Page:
Since the majority of newly planted tree and shrub loss is due to water supply problems, here are a few tips for caring for your new plants to protect your investment and keep them looking good.
Water deeply and slowly. It's important to water deeply and slowly using a hose or drip irrigation system for at least the first year. This encourages the growth of deep roots, which anchor well, make the tree more drought tolerant. If a deep root system has been established over the course of the first two years, your plants will require very little watering in the years to come and are less likely to damage curbs and sidewalks
Sprinklers are for lawns! Most sprinklers are designed to water to a depth of only a few inches. Trees and shrubs require more water, less often than your lawn. When installing an irrigation system, planting beds should be on separate watering zones than your lawn. It is always best, if possible, to re-direct lawn sprinkler heads away from plants and rely only on hand watering or drip irrigation for trees and shrubs (especially for the first 1 to 2 years).
You need to know what type of soil your tree is planted in. If your soil is sandy, irrigate more often with less water; if heavy clay, space watering times farther apart but add more water each time. Clay soils can store twice as much water as sandy soils. Of course, rain must be taken into account. Keep in mind that soil conditions can change in as little as a few feet, so conduct spot drainage tests beforehand.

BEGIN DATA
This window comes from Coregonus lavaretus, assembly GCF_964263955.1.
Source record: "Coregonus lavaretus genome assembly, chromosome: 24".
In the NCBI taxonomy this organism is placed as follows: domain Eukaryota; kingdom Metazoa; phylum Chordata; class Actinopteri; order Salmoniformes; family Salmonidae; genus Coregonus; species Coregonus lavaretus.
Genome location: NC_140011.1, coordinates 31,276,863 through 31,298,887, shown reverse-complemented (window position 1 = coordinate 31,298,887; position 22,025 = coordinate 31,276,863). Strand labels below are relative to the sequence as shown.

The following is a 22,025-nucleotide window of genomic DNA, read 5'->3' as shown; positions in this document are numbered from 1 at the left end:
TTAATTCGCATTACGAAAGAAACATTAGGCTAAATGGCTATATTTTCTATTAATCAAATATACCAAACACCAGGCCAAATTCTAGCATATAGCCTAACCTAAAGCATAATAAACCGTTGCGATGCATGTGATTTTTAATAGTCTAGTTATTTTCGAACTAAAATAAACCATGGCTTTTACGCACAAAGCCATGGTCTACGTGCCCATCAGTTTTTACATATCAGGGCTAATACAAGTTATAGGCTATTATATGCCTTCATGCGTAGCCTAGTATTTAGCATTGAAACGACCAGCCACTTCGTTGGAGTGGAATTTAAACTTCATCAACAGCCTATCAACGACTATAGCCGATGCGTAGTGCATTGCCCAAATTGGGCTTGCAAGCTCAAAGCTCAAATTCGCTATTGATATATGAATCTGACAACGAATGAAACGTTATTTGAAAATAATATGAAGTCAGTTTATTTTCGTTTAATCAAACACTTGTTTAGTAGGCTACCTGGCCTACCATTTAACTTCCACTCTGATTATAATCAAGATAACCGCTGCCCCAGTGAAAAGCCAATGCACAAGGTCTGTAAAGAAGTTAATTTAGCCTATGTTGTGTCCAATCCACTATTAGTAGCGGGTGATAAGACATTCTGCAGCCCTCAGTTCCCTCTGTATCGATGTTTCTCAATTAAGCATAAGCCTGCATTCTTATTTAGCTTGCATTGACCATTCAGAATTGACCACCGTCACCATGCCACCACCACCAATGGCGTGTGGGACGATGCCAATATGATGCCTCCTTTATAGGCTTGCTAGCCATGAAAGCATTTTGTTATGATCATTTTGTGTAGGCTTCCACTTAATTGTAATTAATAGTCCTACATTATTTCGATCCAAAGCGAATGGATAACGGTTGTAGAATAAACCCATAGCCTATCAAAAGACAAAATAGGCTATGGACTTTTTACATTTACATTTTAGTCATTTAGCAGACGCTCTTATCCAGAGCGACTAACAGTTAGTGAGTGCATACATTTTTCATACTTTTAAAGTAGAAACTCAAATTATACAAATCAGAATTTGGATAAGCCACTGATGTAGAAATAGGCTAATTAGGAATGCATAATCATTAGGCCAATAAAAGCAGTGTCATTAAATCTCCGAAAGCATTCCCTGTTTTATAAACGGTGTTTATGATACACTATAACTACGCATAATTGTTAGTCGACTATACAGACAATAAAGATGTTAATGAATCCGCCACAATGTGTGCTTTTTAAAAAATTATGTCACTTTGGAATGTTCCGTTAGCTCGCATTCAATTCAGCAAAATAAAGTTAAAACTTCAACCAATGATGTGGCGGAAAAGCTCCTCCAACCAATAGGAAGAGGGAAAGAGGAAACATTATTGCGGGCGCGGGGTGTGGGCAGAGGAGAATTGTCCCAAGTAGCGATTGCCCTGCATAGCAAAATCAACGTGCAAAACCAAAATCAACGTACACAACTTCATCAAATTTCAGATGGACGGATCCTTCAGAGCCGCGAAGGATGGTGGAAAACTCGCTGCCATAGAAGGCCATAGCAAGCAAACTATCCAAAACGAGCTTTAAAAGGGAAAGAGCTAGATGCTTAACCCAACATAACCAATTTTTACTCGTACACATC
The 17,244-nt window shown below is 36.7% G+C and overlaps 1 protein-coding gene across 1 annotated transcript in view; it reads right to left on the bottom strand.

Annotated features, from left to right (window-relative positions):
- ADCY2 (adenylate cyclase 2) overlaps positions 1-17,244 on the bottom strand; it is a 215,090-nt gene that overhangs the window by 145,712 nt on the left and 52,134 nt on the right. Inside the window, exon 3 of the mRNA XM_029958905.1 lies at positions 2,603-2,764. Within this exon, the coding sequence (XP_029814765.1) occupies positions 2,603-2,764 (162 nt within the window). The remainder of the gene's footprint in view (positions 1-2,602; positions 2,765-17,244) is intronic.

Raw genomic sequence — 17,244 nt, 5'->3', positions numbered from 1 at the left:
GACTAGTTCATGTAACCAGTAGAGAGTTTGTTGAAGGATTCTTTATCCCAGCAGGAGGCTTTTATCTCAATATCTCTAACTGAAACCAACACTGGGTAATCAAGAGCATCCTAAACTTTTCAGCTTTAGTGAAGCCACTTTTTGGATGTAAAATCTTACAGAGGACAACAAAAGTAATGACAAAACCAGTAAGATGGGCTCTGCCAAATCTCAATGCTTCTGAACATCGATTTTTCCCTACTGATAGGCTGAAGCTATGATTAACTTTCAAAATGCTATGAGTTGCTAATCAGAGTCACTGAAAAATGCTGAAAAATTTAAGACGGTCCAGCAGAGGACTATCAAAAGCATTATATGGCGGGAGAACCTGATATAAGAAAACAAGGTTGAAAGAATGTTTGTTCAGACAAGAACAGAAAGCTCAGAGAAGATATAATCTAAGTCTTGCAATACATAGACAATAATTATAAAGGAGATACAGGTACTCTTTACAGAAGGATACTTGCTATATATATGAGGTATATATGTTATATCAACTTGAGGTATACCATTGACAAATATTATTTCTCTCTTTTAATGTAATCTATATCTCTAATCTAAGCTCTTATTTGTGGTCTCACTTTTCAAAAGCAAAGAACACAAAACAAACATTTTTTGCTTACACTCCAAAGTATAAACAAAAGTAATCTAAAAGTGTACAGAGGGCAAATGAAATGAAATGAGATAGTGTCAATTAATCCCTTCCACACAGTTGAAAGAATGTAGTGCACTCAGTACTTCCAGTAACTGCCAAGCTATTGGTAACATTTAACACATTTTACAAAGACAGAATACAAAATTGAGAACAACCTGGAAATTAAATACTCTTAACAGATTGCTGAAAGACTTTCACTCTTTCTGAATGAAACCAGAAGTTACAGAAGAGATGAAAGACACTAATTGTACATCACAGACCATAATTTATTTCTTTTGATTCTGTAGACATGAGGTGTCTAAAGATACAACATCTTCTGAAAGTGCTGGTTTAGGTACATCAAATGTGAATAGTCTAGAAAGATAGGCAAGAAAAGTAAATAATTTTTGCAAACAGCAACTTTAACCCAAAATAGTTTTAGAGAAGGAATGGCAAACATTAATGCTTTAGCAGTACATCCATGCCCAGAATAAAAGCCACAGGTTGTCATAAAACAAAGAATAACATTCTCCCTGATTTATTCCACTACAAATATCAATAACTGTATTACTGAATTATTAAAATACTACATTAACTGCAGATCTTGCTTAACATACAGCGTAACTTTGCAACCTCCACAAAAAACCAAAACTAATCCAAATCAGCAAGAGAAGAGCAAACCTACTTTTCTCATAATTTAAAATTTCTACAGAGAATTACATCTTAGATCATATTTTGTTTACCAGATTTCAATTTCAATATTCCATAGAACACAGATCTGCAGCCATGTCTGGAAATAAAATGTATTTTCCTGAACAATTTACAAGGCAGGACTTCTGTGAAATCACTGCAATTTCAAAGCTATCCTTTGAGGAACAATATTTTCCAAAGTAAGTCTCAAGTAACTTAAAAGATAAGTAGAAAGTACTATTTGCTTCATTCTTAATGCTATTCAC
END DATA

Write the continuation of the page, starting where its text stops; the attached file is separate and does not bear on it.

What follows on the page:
Frequent over-watering can be as serious as under-watering! Generally, For a tree planted in spring, hand water the root ball twice a week for the first month, and then widen the watering basin to include the whole planting area, and water weekly for the next two months. Decrease to every two weeks, sticking to that schedule until fall. Water every four to eight weeks through the second and third years after planting. This can vary depending on your soil’s moisture retention and drainage; all watering guides are just guides, not rules!
Be sure to keep a grass-free area around trees and shrubs. It is advisable to keep a radius of at least a foot–more if possible–around the tree or shrub. Grass is tough competition for young plants, and they will recover from transplant shock much more quickly if their competition is reduced. This grass-free strip can be left bare, or even better, covered with mulch. The mulch will keep the root area cool and moist.
Limit pruning at first. During the first year after planting, pruning should be limited, unless necessary, to removing broken, diseased, or poorly-positioned branches. The plant’s expanding terminal buds, which release a chemical that initiates root growth, triggers the spring root growth of many species. If these buds are removed, root growth may be delayed.
Give plants time to recover before fertilizing. Plants have to recover from transplant shock before fertilizers are useful. A slow-release starter fertilizer specifically made for newly transplanted trees and shrubs, when applied at time of transplant, can greatly reduce the time needed to become established. No other fertilizers should be used for the first year after transplant. After the plants are established, Liquid fertilizers should be avoided. Dry, slow-release fertilizers are best for established trees and shrubs.
Follow these tips and you will enjoy your new plants for years to come.
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